Debbie Knight

Archive for April, 2012|Monthly archive page

Out for blood

In observation on April 26, 2012 at 9:00 am

I stumbled across this ad for research volunteers while waiting for the elevator in my building.  While the ad could use a little graphic design, this is a pretty standard posting for around the medical campus.

But I want to point out the way these vampiric researchers describe the volume of blood they will be drawing. Cups. Like measurements we would use in the kitchen. Kind of gross.

Maybe it’s just me, but I find it a bit distasteful to use “cups” and “teaspoons” when referring to bodily fluids.

These researchers don’t use those terms in the lab — we usually use liters and grams in the research setting.  In the lab setting “100 millilters”  has meaning, but outside of the lab? So it’s become standard practice to use kitchen terms so that everyone can understand, including people who don’t work in the lab.

It all goes back to the rules and regulations we have to follow when using humans in our research.

Most scientists don’t run around, jabbing random people with needles to collect blood without what is called an “approved human subjects protocol.” (I say most, because I’m not sure what some scientists do on in their free time, especially if they’re, say, a vampire)

This protocol can be a real pain in the assay to write up and get approved by the institution review board. The devil is in the details, as they say.

Everything has to be put in terms a high school student could understand. This is reasonable, but sometimes I think the review board members forget that today’s high school student may be more sophisticated than they think a high school student is. (Thank you, Internet)(oh, and teachers, too). 

And sometimes it’s quite a challenge to distill a scientific protocol in terms simple enough for that hypothetical high school student (I know, I attempt it here in this blog all the time)

And you need an approved protocol just to collect one tube (oops! I mean a tablespoon) of blood from a volunteer. Strike that. Make that a consenting volunteer (there’s a pile of paperwork to fill out, too!)

It may not sound like it, but I’m totally “for” having these rules and regulations, it protects the Henrietta Lacks of the world. Yes, there was a time, when medical researchers may have toed the ethical line (or even stepped over it — way, over it). And hopefully, with these rules and regulations in place, it really is a thing of the past.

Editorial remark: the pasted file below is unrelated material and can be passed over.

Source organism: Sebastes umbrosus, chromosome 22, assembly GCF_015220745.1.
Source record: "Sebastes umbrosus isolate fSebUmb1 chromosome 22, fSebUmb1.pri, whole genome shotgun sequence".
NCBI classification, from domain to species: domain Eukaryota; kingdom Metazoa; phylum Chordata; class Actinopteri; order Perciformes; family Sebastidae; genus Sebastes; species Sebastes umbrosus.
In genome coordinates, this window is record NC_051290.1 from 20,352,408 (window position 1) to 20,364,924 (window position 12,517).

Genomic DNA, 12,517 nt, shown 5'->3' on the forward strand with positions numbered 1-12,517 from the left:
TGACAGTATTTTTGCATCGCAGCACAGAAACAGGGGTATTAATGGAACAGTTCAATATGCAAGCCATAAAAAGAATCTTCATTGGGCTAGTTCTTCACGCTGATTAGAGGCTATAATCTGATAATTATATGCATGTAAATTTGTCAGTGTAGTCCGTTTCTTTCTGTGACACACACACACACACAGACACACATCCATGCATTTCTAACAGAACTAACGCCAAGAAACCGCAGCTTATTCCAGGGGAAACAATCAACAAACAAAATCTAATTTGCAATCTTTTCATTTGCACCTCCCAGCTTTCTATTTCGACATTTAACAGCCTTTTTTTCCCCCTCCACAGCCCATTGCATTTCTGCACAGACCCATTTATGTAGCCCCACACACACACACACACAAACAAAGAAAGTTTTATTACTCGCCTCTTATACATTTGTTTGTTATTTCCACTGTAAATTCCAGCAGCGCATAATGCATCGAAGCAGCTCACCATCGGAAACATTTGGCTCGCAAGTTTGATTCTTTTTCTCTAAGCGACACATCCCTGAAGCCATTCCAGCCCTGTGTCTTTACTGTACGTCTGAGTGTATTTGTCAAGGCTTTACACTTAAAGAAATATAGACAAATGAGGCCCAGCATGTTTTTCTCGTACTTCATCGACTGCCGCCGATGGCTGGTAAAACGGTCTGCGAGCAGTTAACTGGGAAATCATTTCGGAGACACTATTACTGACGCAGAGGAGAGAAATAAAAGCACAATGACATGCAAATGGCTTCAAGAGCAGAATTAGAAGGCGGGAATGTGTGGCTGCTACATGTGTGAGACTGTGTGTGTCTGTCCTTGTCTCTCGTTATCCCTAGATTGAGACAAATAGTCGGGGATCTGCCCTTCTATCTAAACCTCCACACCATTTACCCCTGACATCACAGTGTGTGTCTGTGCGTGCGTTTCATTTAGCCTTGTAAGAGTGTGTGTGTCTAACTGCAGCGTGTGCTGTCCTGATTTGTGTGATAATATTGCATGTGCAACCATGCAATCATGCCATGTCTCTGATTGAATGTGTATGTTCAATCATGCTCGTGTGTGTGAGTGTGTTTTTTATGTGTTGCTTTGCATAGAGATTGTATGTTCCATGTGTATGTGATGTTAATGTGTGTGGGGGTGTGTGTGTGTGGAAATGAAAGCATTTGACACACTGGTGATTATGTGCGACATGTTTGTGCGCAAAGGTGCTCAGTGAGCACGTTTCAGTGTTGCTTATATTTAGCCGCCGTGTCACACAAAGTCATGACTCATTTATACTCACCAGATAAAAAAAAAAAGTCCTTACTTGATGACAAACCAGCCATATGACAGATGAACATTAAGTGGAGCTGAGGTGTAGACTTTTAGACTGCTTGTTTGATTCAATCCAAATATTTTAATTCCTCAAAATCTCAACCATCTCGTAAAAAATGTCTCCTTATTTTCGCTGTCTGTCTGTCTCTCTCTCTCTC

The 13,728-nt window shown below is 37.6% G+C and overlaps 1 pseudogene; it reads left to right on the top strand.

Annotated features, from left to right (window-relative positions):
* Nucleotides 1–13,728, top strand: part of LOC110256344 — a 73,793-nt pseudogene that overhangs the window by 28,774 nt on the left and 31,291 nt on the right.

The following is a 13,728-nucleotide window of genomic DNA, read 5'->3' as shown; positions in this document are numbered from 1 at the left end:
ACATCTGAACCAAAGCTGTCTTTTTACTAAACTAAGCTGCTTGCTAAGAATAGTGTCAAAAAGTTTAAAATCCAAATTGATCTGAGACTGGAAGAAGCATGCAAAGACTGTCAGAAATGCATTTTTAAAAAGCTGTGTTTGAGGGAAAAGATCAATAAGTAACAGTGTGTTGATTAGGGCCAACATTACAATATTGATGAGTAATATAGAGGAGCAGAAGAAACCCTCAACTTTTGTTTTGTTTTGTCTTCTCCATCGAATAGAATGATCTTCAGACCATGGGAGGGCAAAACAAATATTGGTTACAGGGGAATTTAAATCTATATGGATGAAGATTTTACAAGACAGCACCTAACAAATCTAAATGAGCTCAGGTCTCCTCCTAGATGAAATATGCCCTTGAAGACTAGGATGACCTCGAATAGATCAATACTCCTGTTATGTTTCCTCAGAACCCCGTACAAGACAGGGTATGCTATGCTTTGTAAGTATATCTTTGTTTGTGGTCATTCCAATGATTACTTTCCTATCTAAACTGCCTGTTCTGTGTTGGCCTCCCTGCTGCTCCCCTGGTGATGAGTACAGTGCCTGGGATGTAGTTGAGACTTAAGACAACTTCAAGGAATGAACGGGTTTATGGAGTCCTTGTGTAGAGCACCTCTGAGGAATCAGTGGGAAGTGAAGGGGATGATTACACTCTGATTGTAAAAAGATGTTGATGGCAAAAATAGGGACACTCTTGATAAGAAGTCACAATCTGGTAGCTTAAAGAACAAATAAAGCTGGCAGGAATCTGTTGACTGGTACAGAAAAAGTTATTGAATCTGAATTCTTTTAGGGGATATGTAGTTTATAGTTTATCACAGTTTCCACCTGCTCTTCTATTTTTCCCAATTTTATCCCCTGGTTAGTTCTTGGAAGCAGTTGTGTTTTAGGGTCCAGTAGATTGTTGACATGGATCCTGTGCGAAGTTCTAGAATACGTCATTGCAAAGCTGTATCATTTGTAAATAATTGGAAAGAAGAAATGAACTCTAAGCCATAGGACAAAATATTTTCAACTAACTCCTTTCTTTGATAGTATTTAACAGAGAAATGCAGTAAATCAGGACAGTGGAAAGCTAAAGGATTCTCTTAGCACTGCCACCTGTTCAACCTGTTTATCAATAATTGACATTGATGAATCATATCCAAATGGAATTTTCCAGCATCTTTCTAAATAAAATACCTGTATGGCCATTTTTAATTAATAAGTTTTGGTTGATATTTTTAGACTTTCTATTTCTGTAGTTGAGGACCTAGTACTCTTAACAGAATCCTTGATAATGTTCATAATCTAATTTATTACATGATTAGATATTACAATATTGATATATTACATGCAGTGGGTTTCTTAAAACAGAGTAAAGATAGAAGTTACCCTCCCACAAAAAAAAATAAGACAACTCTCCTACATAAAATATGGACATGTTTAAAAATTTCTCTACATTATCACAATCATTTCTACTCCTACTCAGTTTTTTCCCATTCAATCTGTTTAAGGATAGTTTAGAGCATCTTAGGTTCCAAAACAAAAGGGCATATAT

The rules and regulations ensure that research with humans (and animals) is performed safely and ethically.  The term “ethically” covers a multitude of issues, including exploitation, discomfort, morality, etc.

I understand all this.

But do we have to use “teaspoons” and “cups” when describing bodily fluids?

Seriously?

Photo of the Week

In photo log on April 24, 2012 at 9:00 am

This is a poster (slightly customized) that hangs in my lab. It was “designed” during a time when we did quite a bit of work with viruses. And the only way to figure out how much virus there was in an experiment was to do a “plaque assay.”

The way we did a plaque assay was we added a solution with virus in it to some cells that were growing in a tissue culture plate. Let it incubate for an hour or so, so that the virus could attach and enter the cells before we washed off any virus solution that didn’t get in. Because this virus tended to blow up the cell when it was ready to spread to other cells, we would add a layer of agarose/media (think cherry jello) to the cells.  This “jello” fed the cells (the media part) and held the virus in one area (the agarose part). This forced any newly made viral particles to infect only neighboring cells and not the entire cell layer. After several cycles of blowing up cells and infecting neighboring cells, a “hole” was made in the cell lawn — we call this a plaque.

When the plaques were big enough to see with a low-power microscope (called a dissecting scope), we “fixed” the cells/virus in place with a solution of formalin. This killed the cells/virus and allowed us to stain the cells and count the plaques.

A plaque assay to count the amount of virus in a solution. The cell monolayer is stained with the dye crystal violet which turns the cells purple. The "holes" or clear areas are areas of viral infection. This image was borrowed from wikipedia.org

For large experiments, it wasn’t so fun to count plaque assays — you might say it was a pain in the “assay.”  Hence the poster.

Science news stories need better context

In observation on April 19, 2012 at 9:00 am

I’m taking a science communication class this quarter. And one of my fellow students, a communication major, contributed the following to our class discussion:

“It only takes one gene to cause lung cancer. One day you’re smoking a cigarette when you’re 25 (years old), and one gene flips over and you’ve got lung cancer. It only takes one.”

It’s not quite that simple…

I didn’t say anything to correct him during the class discussion — but maybe I should have.

And it took me a while to realize how he might have arrived at this oversimplified and somewhat  inaccurate conclusion.

News stories often report that scientists have discovered yet another gene associated with some form of cancer. Important information to relay, but without the proper context, a reader could think that it only takes that one particular gene with a single mutation to cause cancer when in reality it’s an accumulation of changes in the cell’s genome.

And it’s complicated.

Scientists still think it takes multiple assaults to a cell (especially to the DNA) before that cell becomes cancerous. Each of those assaults can cause a small change which by itself has little if any affect on the cell.  But those assaults start to add up (like cars in a multiple-car accident) and the chaos that is cancer can ensue.